As queer people we deserve to inhabit spaces that do not particularly cater to the needs of the cisgender and heterosexual community, as this space is a literal gesture towards defining how queer art/poetry can be presented.

Uganda:
Isabella Assimwe

OHA

I'm intrigued by this concept of the future. There’s liberation in knowledge of how critical thinking in present time interlinks the threads of the past with those of the future.

My work explores these relationships using pattern and textile as the site of investigation for times to come.

Oha? Ori oha? Translates as Who? Who are you? It is the search for a deeper understanding of self, expressed as a series of poetically textured stories brought to life; digitally in the reinterpretation of African pattern and physically by taking us on three African women’s journey towards actualisation; mind, body, spirit through the lens of their native textile.

Ivory Coast:
Keren Lasme

COSMIC DANCE

"Music is a spiritual thing"
Fela Kuti

The Cosmic Dance is a visual and sonic journey into the psyche. It explores the idea of music as being a spiritual instrument and its ability to alter consciousness and allow access to the divine plane.

Behind the scenes shot of artist Keren putting together her exhibition piece at her desk

Behind the scenes: artist Keren putting together her exhibition piece.

Behind the scenes: artist Keren putting together her exhibition piece.

Through the use of symbolic aesthetic like sacred geometry and gold, The Cosmic Dance asks us to expand our consciousness and imagine what lies behind the veil once the communication between the physical and spiritual realms is established.

UK:
Joe Beedles

ETON PALAVRA

I work with audio, video and lights. With a background in electronic music, I create gallery installations that see the removal of myself as the role of performer and instead allow autonomous systems to generate content from algorithms or pre-set rules; where audio elements trigger lighting and projections simultaneously.

Eton Palavra is a layered project. It includes research on how personal stories and their embedded messages and meanings often become lost in translation or misinterpreted when recommunicated in a variety of contexts across a range of different meta physical and digital platforms.

The ambiguous narrative weaved from these encounters captured throughout the ColabNowNow residency comments on and is a direct reflection of how communication breaks down through the inherent processes of speech dictation and translation apps.

Malawi:
kyle malanda

ABSENTIA

My sister’s death made me start thinking about how the digital age is changing the way we grieve, the way lives and histories are recorded, and what it means to, essentially, immortalise ourselves on the internet.

I wanted to explore what it means to lose someone in a time of accessible and democratised historical record keeping.

Close up of artist Kyle assembling her work for the exhibition at Maputo Fast Forward.

Artist Kyle assembling her work for the exhibition at Maputo Fast Forward.

Artist Kyle assembling her work for the exhibition at Maputo Fast Forward.

This work speaks of both her physical absence and digital presence where words have consistently failed me. All the collages in this series are made with pictures and posts from my sister’s Facebook page.

Mozambique:
Lara de Sousa

DARE IT!

As a young Mozambican filmmaker, I combine my political vision with a poetic language, searching for a 'non-place' between Mozambique and other realities.

'Dare It!' is my first interactive piece, where I’m inviting people to project the abstract identity of their cities, awakening their desires, fears, and dreams. This is my way of seeking a new aesthetic along with ethical ways to portray individual narratives - putting the subjects in the centre of their own choices.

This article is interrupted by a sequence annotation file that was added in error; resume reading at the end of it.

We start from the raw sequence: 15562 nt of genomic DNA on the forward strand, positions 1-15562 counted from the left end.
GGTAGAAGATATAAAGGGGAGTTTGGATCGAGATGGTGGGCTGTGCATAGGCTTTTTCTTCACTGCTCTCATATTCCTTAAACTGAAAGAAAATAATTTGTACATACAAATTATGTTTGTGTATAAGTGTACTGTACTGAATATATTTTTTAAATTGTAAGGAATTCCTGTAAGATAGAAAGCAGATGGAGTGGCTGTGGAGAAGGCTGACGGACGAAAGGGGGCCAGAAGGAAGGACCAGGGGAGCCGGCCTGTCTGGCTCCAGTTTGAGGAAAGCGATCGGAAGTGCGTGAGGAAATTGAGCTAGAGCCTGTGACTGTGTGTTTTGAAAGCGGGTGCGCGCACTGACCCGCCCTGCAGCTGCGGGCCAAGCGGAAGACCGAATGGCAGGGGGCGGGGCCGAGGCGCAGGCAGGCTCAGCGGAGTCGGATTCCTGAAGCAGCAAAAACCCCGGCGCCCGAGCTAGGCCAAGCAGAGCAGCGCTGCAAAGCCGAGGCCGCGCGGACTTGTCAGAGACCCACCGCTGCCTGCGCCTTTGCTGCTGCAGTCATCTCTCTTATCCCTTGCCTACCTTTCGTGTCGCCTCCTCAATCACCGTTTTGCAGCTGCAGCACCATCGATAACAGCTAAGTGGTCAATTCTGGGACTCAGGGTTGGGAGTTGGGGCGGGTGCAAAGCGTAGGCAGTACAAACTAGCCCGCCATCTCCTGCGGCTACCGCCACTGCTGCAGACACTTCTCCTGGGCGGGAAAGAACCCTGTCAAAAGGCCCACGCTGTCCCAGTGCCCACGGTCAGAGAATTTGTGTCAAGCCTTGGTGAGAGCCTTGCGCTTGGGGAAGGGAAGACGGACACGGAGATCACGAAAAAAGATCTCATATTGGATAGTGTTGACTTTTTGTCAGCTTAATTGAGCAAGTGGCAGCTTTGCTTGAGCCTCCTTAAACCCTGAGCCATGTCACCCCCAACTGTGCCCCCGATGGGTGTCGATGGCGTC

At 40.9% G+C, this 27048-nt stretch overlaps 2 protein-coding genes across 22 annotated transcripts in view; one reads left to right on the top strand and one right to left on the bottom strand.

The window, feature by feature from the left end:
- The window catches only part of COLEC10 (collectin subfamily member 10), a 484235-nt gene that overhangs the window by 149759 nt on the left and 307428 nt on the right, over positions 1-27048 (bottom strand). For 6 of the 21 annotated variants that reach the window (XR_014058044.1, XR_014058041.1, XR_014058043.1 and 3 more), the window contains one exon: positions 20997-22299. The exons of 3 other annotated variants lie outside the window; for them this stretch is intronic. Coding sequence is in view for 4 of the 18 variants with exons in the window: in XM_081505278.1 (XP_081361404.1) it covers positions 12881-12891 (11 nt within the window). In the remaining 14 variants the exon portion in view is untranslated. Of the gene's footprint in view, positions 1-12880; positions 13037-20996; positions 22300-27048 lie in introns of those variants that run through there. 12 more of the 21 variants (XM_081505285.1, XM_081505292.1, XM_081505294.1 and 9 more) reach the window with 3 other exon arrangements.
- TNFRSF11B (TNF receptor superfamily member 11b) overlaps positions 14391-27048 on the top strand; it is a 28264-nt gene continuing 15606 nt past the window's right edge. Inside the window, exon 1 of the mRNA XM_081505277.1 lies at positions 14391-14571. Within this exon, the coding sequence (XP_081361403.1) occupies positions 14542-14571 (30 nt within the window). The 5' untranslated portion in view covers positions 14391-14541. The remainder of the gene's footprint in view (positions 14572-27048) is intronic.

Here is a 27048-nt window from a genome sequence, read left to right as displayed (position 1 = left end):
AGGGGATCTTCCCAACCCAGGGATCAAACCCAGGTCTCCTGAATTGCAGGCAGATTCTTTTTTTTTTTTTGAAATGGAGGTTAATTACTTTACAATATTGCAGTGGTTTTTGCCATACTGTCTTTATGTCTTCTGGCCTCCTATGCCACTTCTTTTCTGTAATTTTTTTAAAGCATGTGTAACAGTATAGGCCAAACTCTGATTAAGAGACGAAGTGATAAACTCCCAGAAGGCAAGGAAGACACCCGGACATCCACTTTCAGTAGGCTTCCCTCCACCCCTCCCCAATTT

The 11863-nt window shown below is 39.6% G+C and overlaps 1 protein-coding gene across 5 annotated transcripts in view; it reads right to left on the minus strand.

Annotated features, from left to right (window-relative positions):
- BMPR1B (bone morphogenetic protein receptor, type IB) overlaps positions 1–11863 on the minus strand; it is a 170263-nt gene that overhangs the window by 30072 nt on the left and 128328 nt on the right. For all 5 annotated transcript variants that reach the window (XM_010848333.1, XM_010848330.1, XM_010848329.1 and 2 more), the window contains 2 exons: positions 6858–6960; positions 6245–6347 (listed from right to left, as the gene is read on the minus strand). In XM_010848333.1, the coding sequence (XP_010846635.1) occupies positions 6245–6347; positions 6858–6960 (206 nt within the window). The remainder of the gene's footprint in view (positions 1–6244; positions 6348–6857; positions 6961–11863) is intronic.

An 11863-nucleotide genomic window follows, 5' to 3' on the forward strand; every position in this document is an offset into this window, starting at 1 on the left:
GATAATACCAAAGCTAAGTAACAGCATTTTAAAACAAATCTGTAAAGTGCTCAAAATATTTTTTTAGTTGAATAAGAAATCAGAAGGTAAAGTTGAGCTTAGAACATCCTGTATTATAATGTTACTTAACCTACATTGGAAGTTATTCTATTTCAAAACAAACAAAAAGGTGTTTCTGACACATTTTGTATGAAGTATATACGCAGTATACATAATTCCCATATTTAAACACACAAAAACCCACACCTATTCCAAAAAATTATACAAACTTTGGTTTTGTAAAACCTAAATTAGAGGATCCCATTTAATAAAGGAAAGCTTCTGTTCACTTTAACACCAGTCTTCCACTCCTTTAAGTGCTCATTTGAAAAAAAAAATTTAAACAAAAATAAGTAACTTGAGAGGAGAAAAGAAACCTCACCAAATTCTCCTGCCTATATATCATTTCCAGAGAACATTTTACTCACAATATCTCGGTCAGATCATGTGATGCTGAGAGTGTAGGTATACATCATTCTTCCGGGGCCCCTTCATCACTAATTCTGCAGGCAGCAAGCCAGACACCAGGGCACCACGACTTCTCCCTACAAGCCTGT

Nigeria:
Lindsey Abudei

ATHENA

I'm interested in human experiences in every sphere — my personal ones and of those around me. I'm about (finding) freedom — in our selves, our stories, our conversations, our lives and our communion with each other.

Athena is a stream of immersive sounds that are a tribute to those who are not spoken for, to those who feel invisible — as a woman, as a being, as a human.

You exist in this space — in this warm, transcendent space — bask in it.

I made it for us.

South Africa:
Sandile Mohlongo

THE LABYRINTH

I create interactive art that attempts to help people deal with anxiety, self doubt and to induce a calm state with a hint of mysticism.

Object 123 [A Potential Cure for Stress and Anxiety] is symbolic of a journey to our own centre and back again out into the world. This Sacred space will attempt to help you connect with yourself, quiet your mind and heal.

The artists work together to assemble The Labyrinth.

Close up of the construction of The Labyrinth.

Close up of the construction of The Labyrinth.

Sandile sitting at the centre of The Labyrinth at Maputo Fast Forward Festival.

Sandile sitting at the centre of The Labyrinth at Maputo Fast Forward Festival.

Instructions 1. Take a deep breath and follow the path 2. Close your eyes and take a fortune. 3. Repeat fortune as you walk out.

Object 123 can also be used as a meditation and prayer tool.

The artists work together to assemble The Labyrinth.

The artists work together to assemble The Labyrinth.

Close up of the construction of The Labyrinth - white pebbles arranged on the ground in a semicircle.

Close up of the construction of The Labyrinth.

Close up of the construction of The Labyrinth.

Take a look at the final ColabNowNow exhibition at Maputo Fast Forward Festival 2019.

Take a look at the final ColabNowNow exhibition at Maputo Fast Forward Festival 2019.

Acknowledgments

ColabNowNow is a project by the British Council sub-Saharan Africa Arts developed in partnership with the Fak'ugesi Festival in 2017, with Maputo Fast Forward in 2018, and with Fak'ugesi and Maputo Fast Forward in 2019.

Thank you to our facilitators Valerie Amani and Will Hurt who supported the ColabNowNow creatives with the artistic and technical development of the works.

Special thanks to Maputo Fast Forward (Raquel Nobre and Filomena Mairosse), Fak'ugesi Festival (Tegan Bristow and Christa Dee) and to the tireless producer Jess White.